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Harper v. Virginia State Board of Education

    Brief Fact Summary. A state-imposed poll tax of $1.50 as a precondition to vote was found unconstitutional by the Supreme Court of the United States as a violation of equal protection.

    Synopsis of Rule of Law. Payment of a poll tax, as a precondition to vote, is a violation of equal protection. The right to vote is a fundamental right. Since the right to vote in a free and unimpaired manner is preservative of other basic political and civil rights, any alleged infringement of the right of citizens to vote must be carefully and meticulously scrutinized. To introduce wealth or payment as a fee as a measure of a voter’s qualifications is to introduce a capricious or irrelevant factor that violates equal protection.

    Facts. Virginia imposed an annual $1.50 poll tax on all residents over twenty-one years of age. The state made payment of this poll tax a precondition to voting. Appellant’s suit to have the poll tax declared unconstitutional was dismissed by a three-judge District Court on the authority of Breedlove v. Suttles, where the Court had unanimously rejected an equal protection attack on the Georgia poll tax.

    Issue. Whether Virginia’s requirement of payment of a poll tax as a precondition to vote violates equal protection.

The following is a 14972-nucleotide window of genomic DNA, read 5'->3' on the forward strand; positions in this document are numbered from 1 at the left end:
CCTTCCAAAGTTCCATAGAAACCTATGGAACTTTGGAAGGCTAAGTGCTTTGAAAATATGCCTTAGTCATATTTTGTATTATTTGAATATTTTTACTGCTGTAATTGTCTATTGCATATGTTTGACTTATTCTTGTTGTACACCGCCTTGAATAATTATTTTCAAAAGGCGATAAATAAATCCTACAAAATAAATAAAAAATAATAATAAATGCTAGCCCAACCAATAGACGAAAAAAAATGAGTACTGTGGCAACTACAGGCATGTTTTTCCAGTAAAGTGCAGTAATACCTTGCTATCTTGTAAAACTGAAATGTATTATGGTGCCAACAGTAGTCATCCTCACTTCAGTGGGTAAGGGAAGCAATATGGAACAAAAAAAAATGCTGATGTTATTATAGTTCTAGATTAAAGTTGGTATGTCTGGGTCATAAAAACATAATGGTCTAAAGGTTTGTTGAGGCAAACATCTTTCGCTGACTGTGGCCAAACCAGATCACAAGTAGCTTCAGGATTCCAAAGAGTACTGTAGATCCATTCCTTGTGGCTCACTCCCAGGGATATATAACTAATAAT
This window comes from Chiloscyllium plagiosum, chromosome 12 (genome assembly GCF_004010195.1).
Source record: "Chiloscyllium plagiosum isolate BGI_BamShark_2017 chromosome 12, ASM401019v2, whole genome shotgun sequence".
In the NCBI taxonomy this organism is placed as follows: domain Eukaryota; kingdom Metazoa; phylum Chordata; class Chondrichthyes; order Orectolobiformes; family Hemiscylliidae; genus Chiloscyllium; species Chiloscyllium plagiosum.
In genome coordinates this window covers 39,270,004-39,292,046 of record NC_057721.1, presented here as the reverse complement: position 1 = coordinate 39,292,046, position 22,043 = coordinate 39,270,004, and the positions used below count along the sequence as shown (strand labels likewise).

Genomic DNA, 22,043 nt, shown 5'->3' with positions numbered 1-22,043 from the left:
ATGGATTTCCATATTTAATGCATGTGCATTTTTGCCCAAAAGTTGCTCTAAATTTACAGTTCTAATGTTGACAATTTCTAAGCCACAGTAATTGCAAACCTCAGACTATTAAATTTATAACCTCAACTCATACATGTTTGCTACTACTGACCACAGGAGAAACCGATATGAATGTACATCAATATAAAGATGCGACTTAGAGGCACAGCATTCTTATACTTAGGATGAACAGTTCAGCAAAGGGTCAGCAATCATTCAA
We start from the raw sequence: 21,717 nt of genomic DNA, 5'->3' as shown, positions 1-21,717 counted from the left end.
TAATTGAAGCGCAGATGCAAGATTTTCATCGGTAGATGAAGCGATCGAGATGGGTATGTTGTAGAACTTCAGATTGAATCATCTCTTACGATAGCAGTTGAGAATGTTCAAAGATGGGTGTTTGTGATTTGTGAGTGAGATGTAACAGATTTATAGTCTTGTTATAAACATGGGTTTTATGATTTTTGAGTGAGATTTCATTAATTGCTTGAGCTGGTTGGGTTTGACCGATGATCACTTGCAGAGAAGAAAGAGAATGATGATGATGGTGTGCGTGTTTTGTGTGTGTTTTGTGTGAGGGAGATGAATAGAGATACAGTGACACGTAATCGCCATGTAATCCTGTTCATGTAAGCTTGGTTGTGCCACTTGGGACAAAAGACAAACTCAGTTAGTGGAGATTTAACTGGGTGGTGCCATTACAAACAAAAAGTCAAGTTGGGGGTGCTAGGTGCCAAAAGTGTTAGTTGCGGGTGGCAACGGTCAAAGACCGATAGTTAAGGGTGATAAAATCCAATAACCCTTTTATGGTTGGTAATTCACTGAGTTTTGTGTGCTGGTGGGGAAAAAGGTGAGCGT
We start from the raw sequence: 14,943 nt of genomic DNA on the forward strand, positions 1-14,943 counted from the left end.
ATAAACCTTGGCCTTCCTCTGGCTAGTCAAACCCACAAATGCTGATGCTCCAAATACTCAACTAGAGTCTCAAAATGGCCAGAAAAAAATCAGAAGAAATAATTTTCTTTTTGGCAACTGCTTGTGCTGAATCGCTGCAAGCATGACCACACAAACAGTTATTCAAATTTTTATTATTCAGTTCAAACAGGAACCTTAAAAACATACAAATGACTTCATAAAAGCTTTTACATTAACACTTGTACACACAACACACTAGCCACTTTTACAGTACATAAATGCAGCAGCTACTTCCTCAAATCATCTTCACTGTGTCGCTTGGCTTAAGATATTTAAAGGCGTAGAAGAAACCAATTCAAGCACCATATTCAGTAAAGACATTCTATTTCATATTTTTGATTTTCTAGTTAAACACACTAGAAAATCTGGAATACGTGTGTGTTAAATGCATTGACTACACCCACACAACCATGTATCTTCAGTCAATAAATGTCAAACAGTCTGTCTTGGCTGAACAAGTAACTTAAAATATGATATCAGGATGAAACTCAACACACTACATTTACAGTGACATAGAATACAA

Held. Yes. Judgment of the District Court reversed. A state violates equal protection when it makes the affluence of voters or payment of any fee an electoral standard. Voter qualifications have no relation to wealth, nor paying or not paying this or any other state tax. To introduce wealth or payment of a fee as a measure of a voter’s qualifications is to introduce a capricious or irrelevant factor that violates equal protection. Since the right to vote in a free and unimpaired manner is preservative of other basic political and civil rights, any alleged infringement of the right of citizens to vote must be carefully and meticulously scrutinized. Further, notions of what constitutes equal treatment for purposes of equal protection do change; thus, Breedlove v. Suttles is no longer binding precedent. Therefore, this poll tax, as a precondition to vote, violates equal protection.

    Dissent. Poll tax legislation can “reasonably,” “rationally,” and without “invidious” or evil purpose to injure anyone, be found to rest on a number of state policies including 1) the state’s desire to collect revenue and 2) its belief that voters who pay a poll tax will be interested in furthering the state’s welfare when they vote.
    Rational basis should be the standard of judicial review for the issue at hand. Under such review, the poll tax, as a precondition to vote, is constitutional.

    Discussion. This case rests on dual grounds — “fundamental interests” and “suspect classifications” analyses both played a role in the Courts decision process.


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